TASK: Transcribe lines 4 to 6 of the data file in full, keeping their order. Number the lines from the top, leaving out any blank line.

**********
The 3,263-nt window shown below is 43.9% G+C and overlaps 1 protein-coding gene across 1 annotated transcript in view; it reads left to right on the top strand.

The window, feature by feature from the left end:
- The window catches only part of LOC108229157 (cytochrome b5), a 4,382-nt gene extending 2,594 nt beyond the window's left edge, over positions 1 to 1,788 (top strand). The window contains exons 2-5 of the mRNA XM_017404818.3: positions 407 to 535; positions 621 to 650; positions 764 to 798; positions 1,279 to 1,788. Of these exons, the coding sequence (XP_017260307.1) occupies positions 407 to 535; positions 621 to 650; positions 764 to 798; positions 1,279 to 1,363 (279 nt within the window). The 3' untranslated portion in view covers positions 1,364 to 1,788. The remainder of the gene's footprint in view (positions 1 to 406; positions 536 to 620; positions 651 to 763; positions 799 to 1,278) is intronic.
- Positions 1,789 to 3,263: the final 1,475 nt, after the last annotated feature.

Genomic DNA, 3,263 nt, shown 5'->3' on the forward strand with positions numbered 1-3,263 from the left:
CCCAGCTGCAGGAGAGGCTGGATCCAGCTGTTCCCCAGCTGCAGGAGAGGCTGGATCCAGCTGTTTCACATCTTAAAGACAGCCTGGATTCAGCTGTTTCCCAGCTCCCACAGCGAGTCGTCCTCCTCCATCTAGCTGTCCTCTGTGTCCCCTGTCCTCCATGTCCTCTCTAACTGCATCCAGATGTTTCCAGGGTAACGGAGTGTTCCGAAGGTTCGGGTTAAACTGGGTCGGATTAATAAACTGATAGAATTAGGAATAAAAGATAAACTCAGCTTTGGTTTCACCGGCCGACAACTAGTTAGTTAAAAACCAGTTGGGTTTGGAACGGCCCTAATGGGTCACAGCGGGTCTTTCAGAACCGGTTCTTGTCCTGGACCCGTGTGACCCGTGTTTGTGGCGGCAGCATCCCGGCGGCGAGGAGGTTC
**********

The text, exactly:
- Positions 1,789 to 3,263: the final 1,475 nt, after the last annotated feature.

Genomic DNA, 3,263 nt, shown 5'->3' on the forward strand with positions numbered 1-3,263 from the left:
CCCAGCTGCAGGAGAGGCTGGATCCAGCTGTTCCCCAGCTGCAGGAGAGGCTGGATCCAGCTGTTTCACATCTTAAAGACAGCCTGGATTCAGCTGTTTCCCAGCTCCCACAGCGAGTCGTCCTCCTCCATCTAGCTGTCCTCTGTGTCCCCTGTCCTCCATGTCCTCTCTAACTGCATCCAGATGTTTCCAGGGTAACGGAGTGTTCCGAAGGTTCGGGTTAAACTGGGTCGGATTAATAAACTGATAGAATTAGGAATAAAAGATAAACTCAGCTTTGGTTTCACCGGCCGACAACTAGTTAGTTAAAAACCAGTTGGGTTTGGAACGGCCCTAATGGGTCACAGCGGGTCTTTCAGAACCGGTTCTTGTCCTGGACCCGTGTGACCCGTGTTTGTGGCGGCAGCATCCCGGCGGCGAGGAGGTTC